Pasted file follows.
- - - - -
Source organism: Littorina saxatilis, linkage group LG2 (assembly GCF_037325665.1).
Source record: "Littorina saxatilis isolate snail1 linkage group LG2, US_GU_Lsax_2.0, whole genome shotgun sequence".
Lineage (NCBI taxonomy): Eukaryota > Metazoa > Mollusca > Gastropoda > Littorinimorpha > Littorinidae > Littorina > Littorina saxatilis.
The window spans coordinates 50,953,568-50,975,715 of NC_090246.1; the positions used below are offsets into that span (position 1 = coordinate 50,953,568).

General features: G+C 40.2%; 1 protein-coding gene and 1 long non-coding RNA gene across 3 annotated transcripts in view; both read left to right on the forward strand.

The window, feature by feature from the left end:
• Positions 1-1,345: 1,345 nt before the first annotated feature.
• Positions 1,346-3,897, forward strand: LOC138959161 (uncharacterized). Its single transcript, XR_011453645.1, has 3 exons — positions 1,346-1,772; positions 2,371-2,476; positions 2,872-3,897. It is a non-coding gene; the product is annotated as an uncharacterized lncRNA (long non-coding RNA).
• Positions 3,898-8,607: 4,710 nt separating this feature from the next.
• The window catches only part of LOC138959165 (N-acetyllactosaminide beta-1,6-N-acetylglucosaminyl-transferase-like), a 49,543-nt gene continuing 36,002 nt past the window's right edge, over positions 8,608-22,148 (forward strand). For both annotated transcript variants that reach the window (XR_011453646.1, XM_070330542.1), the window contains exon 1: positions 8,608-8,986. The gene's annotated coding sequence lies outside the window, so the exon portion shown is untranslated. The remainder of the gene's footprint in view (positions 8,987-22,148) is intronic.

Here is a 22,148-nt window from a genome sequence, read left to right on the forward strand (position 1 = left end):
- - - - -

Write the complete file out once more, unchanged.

Source organism: Littorina saxatilis, linkage group LG2 (assembly GCF_037325665.1).
Source record: "Littorina saxatilis isolate snail1 linkage group LG2, US_GU_Lsax_2.0, whole genome shotgun sequence".
Lineage (NCBI taxonomy): Eukaryota > Metazoa > Mollusca > Gastropoda > Littorinimorpha > Littorinidae > Littorina > Littorina saxatilis.
The window spans coordinates 50,953,568-50,975,715 of NC_090246.1; the positions used below are offsets into that span (position 1 = coordinate 50,953,568).

General features: G+C 40.2%; 1 protein-coding gene and 1 long non-coding RNA gene across 3 annotated transcripts in view; both read left to right on the forward strand.

The window, feature by feature from the left end:
• Positions 1-1,345: 1,345 nt before the first annotated feature.
• Positions 1,346-3,897, forward strand: LOC138959161 (uncharacterized). Its single transcript, XR_011453645.1, has 3 exons — positions 1,346-1,772; positions 2,371-2,476; positions 2,872-3,897. It is a non-coding gene; the product is annotated as an uncharacterized lncRNA (long non-coding RNA).
• Positions 3,898-8,607: 4,710 nt separating this feature from the next.
• The window catches only part of LOC138959165 (N-acetyllactosaminide beta-1,6-N-acetylglucosaminyl-transferase-like), a 49,543-nt gene continuing 36,002 nt past the window's right edge, over positions 8,608-22,148 (forward strand). For both annotated transcript variants that reach the window (XR_011453646.1, XM_070330542.1), the window contains exon 1: positions 8,608-8,986. The gene's annotated coding sequence lies outside the window, so the exon portion shown is untranslated. The remainder of the gene's footprint in view (positions 8,987-22,148) is intronic.

Here is a 22,148-nt window from a genome sequence, read left to right on the forward strand (position 1 = left end):